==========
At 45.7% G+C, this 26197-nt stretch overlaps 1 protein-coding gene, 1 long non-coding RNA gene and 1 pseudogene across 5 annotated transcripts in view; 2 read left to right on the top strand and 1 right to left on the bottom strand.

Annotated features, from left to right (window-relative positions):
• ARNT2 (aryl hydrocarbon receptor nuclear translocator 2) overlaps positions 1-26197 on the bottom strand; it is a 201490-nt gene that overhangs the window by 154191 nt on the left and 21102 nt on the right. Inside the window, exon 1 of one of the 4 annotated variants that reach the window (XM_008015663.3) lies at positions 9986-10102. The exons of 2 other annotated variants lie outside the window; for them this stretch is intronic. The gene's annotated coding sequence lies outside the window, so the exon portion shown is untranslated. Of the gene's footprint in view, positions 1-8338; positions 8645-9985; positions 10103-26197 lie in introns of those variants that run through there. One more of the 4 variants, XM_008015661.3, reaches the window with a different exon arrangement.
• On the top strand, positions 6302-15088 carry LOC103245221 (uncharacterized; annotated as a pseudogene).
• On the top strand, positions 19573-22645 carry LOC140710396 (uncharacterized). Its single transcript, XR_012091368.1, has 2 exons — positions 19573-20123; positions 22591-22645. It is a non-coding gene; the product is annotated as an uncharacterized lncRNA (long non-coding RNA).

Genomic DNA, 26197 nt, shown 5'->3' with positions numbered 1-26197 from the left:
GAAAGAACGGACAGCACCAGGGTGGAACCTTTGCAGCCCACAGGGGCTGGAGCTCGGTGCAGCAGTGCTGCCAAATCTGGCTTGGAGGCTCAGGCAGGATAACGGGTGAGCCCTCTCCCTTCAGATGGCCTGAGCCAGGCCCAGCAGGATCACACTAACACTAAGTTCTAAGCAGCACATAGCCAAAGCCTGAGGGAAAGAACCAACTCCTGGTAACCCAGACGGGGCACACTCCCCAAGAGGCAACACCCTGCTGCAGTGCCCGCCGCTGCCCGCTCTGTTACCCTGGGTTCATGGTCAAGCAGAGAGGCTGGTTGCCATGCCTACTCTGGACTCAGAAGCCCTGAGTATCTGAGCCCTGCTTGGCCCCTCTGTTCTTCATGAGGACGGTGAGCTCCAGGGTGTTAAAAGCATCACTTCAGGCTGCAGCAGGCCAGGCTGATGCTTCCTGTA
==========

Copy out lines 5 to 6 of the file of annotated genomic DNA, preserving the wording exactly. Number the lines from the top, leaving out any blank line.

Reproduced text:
• On the top strand, positions 19573-22645 carry LOC140710396 (uncharacterized). Its single transcript, XR_012091368.1, has 2 exons — positions 19573-20123; positions 22591-22645. It is a non-coding gene; the product is annotated as an uncharacterized lncRNA (long non-coding RNA).

Genomic DNA, 26197 nt, shown 5'->3' with positions numbered 1-26197 from the left: